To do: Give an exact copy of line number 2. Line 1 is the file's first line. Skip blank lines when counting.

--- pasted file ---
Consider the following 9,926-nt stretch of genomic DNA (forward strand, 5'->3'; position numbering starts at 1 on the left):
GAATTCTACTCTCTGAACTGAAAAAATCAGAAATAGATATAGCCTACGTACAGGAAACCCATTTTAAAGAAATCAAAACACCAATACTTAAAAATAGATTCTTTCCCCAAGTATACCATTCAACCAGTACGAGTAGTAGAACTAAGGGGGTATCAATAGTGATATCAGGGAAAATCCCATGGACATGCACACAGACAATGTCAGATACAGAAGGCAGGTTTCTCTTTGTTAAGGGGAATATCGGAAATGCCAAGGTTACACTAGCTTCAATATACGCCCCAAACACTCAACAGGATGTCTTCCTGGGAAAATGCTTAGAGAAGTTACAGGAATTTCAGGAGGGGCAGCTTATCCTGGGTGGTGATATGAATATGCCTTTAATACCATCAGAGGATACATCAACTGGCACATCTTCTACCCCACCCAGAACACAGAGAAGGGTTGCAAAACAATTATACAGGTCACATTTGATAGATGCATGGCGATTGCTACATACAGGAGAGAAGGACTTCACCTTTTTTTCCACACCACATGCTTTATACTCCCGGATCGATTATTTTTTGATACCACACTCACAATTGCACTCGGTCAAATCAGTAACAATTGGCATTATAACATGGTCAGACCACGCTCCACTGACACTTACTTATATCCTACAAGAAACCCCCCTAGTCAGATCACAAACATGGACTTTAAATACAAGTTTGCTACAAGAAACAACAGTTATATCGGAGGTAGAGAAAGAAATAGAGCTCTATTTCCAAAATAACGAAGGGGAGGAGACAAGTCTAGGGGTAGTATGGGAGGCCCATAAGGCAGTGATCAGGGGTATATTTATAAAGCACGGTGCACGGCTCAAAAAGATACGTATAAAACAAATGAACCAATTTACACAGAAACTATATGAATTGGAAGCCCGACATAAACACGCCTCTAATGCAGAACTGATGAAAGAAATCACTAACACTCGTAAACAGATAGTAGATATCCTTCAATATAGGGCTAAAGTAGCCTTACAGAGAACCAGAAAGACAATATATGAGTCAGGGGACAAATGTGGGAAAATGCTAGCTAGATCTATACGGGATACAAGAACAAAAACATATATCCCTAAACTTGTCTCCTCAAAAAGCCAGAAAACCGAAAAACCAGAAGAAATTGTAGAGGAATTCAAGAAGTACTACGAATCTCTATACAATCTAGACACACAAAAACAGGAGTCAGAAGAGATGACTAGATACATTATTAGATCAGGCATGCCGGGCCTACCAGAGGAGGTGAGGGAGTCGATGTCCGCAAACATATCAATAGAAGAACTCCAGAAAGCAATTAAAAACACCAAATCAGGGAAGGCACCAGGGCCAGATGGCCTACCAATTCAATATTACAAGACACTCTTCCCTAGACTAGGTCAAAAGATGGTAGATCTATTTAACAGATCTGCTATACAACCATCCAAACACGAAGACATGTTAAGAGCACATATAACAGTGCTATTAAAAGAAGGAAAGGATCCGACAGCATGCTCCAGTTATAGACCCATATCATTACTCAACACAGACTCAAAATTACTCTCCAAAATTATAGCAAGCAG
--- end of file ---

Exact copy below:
GAATTCTACTCTCTGAACTGAAAAAATCAGAAATAGATATAGCCTACGTACAGGAAACCCATTTTAAAGAAATCAAAACACCAATACTTAAAAATAGATTCTTTCCCCAAGTATACCATTCAACCAGTACGAGTAGTAGAACTAAGGGGGTATCAATAGTGATATCAGGGAAAATCCCATGGACATGCACACAGACAATGTCAGATACAGAAGGCAGGTTTCTCTTTGTTAAGGGGAATATCGGAAATGCCAAGGTTACACTAGCTTCAATATACGCCCCAAACACTCAACAGGATGTCTTCCTGGGAAAATGCTTAGAGAAGTTACAGGAATTTCAGGAGGGGCAGCTTATCCTGGGTGGTGATATGAATATGCCTTTAATACCATCAGAGGATACATCAACTGGCACATCTTCTACCCCACCCAGAACACAGAGAAGGGTTGCAAAACAATTATACAGGTCACATTTGATAGATGCATGGCGATTGCTACATACAGGAGAGAAGGACTTCACCTTTTTTTCCACACCACATGCTTTATACTCCCGGATCGATTATTTTTTGATACCACACTCACAATTGCACTCGGTCAAATCAGTAACAATTGGCATTATAACATGGTCAGACCACGCTCCACTGACACTTACTTATATCCTACAAGAAACCCCCCTAGTCAGATCACAAACATGGACTTTAAATACAAGTTTGCTACAAGAAACAACAGTTATATCGGAGGTAGAGAAAGAAATAGAGCTCTATTTCCAAAATAACGAAGGGGAGGAGACAAGTCTAGGGGTAGTATGGGAGGCCCATAAGGCAGTGATCAGGGGTATATTTATAAAGCACGGTGCACGGCTCAAAAAGATACGTATAAAACAAATGAACCAATTTACACAGAAACTATATGAATTGGAAGCCCGACATAAACACGCCTCTAATGCAGAACTGATGAAAGAAATCACTAACACTCGTAAACAGATAGTAGATATCCTTCAATATAGGGCTAAAGTAGCCTTACAGAGAACCAGAAAGACAATATATGAGTCAGGGGACAAATGTGGGAAAATGCTAGCTAGATCTATACGGGATACAAGAACAAAAACATATATCCCTAAACTTGTCTCCTCAAAAAGCCAGAAAACCGAAAAACCAGAAGAAATTGTAGAGGAATTCAAGAAGTACTACGAATCTCTATACAATCTAGACACACAAAAACAGGAGTCAGAAGAGATGACTAGATACATTATTAGATCAGGCATGCCGGGCCTACCAGAGGAGGTGAGGGAGTCGATGTCCGCAAACATATCAATAGAAGAACTCCAGAAAGCAATTAAAAACACCAAATCAGGGAAGGCACCAGGGCCAGATGGCCTACCAATTCAATATTACAAGACACTCTTCCCTAGACTAGGTCAAAAGATGGTAGATCTATTTAACAGATCTGCTATACAACCATCCAAACACGAAGACATGTTAAGAGCACATATAACAGTGCTATTAAAAGAAGGAAAGGATCCGACAGCATGCTCCAGTTATAGACCCATATCATTACTCAACACAGACTCAAAATTACTCTCCAAAATTATAGCAAGCAG